See guidance at: https://www.opm.gov/policy-data-oversight/pay-leave/furlough-guidance/guidance-for-shutdown-furloughs.pdf

To note: Many readers have asked if agencies should start following RIF procedures after 31 days of continuous leave during an emergency shutdown like the one from December 22, 2018 to January 25, 2019. The answer is no. See https://ask.fedweek.com/forum/does-the-current-shutdown-rif-in-23-or-31-days/ for details.

Federal employee rights in saving money

For most employees, there are two basic categories of “saved” leave, each involving different procedures. A leave of 30 calendar days or less is covered by the adverse action procedures. Leave of more than 30 calendar days is covered by downsizing procedures.

Agencies must follow RIF procedures when laying off employees for 31 or more continuous calendar days, or for 23 or more non-continuous work days. Full RIF procedures must be followed, including specific written notice of at least 60 days of the RIF leave action.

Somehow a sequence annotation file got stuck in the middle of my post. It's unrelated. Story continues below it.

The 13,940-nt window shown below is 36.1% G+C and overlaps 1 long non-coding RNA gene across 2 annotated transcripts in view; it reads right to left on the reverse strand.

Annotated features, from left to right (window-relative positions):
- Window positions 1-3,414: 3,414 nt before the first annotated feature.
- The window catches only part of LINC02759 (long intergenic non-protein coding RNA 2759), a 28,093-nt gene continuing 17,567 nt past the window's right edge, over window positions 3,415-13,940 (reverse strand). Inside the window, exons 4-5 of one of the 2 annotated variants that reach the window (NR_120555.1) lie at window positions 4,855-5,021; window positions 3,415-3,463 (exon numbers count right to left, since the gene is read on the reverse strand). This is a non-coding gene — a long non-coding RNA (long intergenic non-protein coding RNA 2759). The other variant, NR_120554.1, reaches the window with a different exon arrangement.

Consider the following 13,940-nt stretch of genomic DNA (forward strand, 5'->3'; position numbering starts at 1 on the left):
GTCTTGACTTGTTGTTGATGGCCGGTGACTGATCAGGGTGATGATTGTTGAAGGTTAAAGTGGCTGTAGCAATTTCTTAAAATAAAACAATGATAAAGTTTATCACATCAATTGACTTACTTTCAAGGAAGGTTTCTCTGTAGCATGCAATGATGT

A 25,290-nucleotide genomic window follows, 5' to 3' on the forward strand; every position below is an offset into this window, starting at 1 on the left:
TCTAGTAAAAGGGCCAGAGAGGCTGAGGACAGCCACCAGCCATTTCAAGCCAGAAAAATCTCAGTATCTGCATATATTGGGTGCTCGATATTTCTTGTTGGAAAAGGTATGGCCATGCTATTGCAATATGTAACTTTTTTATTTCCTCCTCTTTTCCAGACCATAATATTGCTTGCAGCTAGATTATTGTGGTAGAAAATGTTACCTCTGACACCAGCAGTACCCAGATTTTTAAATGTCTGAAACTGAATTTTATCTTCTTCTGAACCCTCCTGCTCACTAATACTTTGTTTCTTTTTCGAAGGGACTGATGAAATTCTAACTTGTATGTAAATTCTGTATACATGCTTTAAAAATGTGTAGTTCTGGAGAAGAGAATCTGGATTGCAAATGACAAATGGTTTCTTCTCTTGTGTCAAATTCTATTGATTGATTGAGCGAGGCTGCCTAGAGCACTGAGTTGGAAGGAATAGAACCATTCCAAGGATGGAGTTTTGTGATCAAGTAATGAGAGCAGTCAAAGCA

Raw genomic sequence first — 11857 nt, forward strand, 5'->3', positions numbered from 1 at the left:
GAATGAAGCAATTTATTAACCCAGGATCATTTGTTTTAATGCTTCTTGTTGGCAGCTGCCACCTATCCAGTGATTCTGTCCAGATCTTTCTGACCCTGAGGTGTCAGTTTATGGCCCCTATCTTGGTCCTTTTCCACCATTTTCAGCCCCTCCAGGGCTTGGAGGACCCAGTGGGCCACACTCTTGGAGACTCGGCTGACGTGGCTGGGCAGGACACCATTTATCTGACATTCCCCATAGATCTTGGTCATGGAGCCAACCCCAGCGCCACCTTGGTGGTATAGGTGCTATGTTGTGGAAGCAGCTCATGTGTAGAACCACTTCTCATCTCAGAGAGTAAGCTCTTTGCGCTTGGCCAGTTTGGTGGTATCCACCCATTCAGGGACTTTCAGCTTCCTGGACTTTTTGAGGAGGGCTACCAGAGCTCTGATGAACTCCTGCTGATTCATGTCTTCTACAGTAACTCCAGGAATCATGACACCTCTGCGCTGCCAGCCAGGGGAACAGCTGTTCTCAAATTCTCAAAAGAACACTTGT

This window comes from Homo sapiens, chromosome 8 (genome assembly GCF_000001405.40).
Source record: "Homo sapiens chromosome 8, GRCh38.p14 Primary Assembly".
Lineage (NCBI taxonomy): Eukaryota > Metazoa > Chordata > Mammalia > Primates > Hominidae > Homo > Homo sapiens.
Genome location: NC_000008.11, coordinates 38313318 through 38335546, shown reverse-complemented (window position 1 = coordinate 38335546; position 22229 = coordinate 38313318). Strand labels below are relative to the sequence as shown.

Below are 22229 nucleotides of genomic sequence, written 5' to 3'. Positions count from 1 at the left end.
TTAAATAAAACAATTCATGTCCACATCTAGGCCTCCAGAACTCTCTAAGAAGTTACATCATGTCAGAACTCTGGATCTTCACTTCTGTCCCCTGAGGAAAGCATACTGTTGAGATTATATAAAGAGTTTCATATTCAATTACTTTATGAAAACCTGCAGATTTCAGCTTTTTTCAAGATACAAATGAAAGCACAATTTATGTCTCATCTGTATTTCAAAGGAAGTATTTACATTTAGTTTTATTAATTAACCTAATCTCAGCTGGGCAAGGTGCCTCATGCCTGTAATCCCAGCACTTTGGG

An employee reached to be released from competitive level due to RIF leave has assignment rights to other positions on the same basis as an employee reached to be released as a result of other RIF actions.

For a leave of 30 calendar days or less, the law provides the following rights: written notice of at least 30 calendar days by the agency stating the specific reasons for the proposed action; at least seven calendar days for the employee to respond orally and in writing to the notice of proposal and provide supporting documents in support of his response; the employee’s right to be represented by a lawyer or other representative; a written decision from the agency with the specific reasons for its action as soon as possible; and the right to appeal the agency’s action to the Merit Systems Protection Board.